Talking to kids & teens about abortion.

Following the Supreme Court’s decision to overturn Roe v. Wade last Friday — ending the constitutional right to abortion for U.S. citizens that the case had previously maintained since 1973 — you may be wondering how to broach the topic of abortion and reproductive rights with your kids. When is it appropriate to teach kids what abortion means? How should you spark the discussion?

First things first, understand that with the latest news coverage, chances are high that your kids are already hearing something, whether it’s over-hearing a short snippet of info from the radio, or navigating responses on social media.

If your kids are asking questions, then they’re not too young to know the answers. And it’s okay if you don't have all the answers right away. “I don’t know” is a 100% valid response. It’s okay to take time reflecting & researching in order to revisit things later. 

Next, beyond the scope of the Supreme Court’s decision and the following news cycle, talking to kids about abortion is an important part of educating them about sex and reproduction. 

Sex ed is about more than just explaining the “birds and the bees” — it involves talking about consent, bodily autonomy, puberty, healthy relationships, the responsibilities of being a parent, and factors like birth control and abortion that tie into the decisions someone can make around sex. It’s important to talk to kids about all of these components so that they know how to make the choices that are right for them as they grow up.

And it’s never too early (or too late) to talk about sex and reproduction with an age-appropriate approach.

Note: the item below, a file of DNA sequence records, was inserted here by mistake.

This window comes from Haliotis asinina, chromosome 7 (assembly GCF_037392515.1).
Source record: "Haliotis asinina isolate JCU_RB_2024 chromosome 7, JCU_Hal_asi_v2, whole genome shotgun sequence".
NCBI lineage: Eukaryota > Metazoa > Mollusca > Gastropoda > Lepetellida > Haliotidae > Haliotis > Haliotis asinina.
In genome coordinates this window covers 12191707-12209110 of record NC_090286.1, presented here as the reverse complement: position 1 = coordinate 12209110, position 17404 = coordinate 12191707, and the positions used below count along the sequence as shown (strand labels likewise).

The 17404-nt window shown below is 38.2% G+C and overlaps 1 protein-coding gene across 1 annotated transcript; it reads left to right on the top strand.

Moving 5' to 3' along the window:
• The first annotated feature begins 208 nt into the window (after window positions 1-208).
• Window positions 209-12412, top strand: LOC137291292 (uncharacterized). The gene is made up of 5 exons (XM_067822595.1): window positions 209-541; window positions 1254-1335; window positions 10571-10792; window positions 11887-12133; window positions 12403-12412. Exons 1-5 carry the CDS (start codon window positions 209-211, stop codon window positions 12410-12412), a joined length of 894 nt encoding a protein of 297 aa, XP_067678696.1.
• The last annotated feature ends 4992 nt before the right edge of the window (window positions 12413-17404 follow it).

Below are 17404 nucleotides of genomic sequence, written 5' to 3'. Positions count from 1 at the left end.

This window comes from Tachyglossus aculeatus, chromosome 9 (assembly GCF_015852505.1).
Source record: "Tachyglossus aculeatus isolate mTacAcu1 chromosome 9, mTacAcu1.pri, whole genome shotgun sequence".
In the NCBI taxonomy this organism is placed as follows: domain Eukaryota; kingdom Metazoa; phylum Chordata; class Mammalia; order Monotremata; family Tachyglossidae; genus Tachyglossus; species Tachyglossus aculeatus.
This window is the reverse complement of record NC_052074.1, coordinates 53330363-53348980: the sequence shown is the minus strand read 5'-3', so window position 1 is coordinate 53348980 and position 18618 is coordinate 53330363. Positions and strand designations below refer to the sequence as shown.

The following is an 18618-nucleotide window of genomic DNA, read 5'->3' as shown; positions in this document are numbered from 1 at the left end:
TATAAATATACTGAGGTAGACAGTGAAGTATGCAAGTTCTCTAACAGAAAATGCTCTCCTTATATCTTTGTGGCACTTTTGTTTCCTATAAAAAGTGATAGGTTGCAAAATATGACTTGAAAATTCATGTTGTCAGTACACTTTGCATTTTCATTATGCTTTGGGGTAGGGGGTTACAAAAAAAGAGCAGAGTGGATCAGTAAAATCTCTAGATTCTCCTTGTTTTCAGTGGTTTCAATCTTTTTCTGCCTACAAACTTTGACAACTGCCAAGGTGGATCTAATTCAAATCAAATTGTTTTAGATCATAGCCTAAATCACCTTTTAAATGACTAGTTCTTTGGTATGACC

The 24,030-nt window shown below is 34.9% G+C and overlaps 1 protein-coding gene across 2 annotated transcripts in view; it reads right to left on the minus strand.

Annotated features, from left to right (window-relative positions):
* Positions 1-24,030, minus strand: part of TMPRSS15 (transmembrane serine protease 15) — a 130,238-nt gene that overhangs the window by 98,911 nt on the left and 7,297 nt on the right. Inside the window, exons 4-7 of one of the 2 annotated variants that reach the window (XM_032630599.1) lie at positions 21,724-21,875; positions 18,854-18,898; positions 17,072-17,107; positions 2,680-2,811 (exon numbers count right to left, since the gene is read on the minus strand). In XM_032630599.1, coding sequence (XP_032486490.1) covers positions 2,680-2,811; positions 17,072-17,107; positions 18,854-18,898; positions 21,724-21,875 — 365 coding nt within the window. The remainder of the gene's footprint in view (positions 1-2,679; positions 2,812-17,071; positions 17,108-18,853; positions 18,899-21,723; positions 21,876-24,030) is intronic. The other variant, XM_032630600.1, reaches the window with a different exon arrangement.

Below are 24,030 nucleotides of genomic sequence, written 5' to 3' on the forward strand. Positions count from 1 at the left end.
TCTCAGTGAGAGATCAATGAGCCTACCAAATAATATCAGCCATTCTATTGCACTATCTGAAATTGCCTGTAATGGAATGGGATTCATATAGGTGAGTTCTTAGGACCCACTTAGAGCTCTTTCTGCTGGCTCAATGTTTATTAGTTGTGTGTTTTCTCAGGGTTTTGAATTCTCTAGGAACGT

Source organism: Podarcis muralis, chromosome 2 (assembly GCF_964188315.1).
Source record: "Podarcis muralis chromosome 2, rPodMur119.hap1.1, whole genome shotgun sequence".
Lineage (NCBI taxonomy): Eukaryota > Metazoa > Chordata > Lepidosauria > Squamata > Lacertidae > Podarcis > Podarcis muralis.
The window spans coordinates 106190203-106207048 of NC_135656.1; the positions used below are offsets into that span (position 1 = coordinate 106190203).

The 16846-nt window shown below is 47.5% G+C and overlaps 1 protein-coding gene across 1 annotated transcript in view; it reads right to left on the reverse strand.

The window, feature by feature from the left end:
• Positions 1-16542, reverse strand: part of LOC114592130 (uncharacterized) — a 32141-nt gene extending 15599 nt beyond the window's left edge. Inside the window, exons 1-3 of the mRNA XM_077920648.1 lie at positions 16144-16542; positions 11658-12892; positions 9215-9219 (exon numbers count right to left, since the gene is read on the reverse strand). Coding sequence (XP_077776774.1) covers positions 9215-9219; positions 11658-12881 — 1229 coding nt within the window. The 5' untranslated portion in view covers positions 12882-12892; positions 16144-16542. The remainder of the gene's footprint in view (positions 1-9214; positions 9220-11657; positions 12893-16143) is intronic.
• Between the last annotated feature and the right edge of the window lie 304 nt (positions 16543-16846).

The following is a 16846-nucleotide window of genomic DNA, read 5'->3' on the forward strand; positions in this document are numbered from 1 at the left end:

The Guttmacher Institute estimated in 2017 that 23.7% of women will have an abortion by age 45 — nearly 1 in 4. Why do we bring this up? Because abortions are not an uncommon experience. If your child befriends at least 4 women in their lifetime, then statistics suggest that at some point, they will know someone who’s had an abortion. 

According to an ACLU report, 31% of teenagers who become pregnant have an abortion, and 61% of them discuss their decision with at least one parent. So, talking about abortion with your kids matters.

If you’re still on the fence about whether or not abortion is an age-appropriate topic, know this: talking about sex will not encourage young people to start having sex at a younger age. Neither will talking about abortion make young people start having sex any sooner because they think there’s little to no risk in doing so. 

In fact, teens rate their parents as the #1 influence over their decisions about sex, and teens who do talk to their parents about sex are more likely to wait until they’re older to start having sex and make safer choices (like using condoms and birth control) when they do.

Above all, know that starting an honest, open dialogue with your kids now will establish a sense of trust between you that will stick with them as they continue to grow.

So, here’s how to get these critical conversations started.

Reflect on your own emotions.

Understand that whether this is the first time you’re introducing abortion to your kids, or whether you feel this is the right moment for a check-in, you’re fielding the conversation in a very challenging and charged context, and that can make talking about it much more difficult.

Before talking to your kids, take time to check in with yourself and process your own response. Try to approach the conversation in a regulated state. Consider reaching out to a trusted friend to talk things through pre-kiddo convo, or finding (and utilizing) an outlet for your emotions before you begin talking.

Build on previous conversations.

Think about the conversations you’ve had so far with your kids about sex and reproduction. Do your kids know the basics about how pregnancy works? Do they know the right language for different body parts? Do they understand that sex happens outside of reproduction, and that pregnancy isn’t always an intended result? Do they know about birth control and contraceptive options?

It may be difficult to understand what an abortion is, exactly, and why someone might need one without a basic grasp of reproduction and sexuality.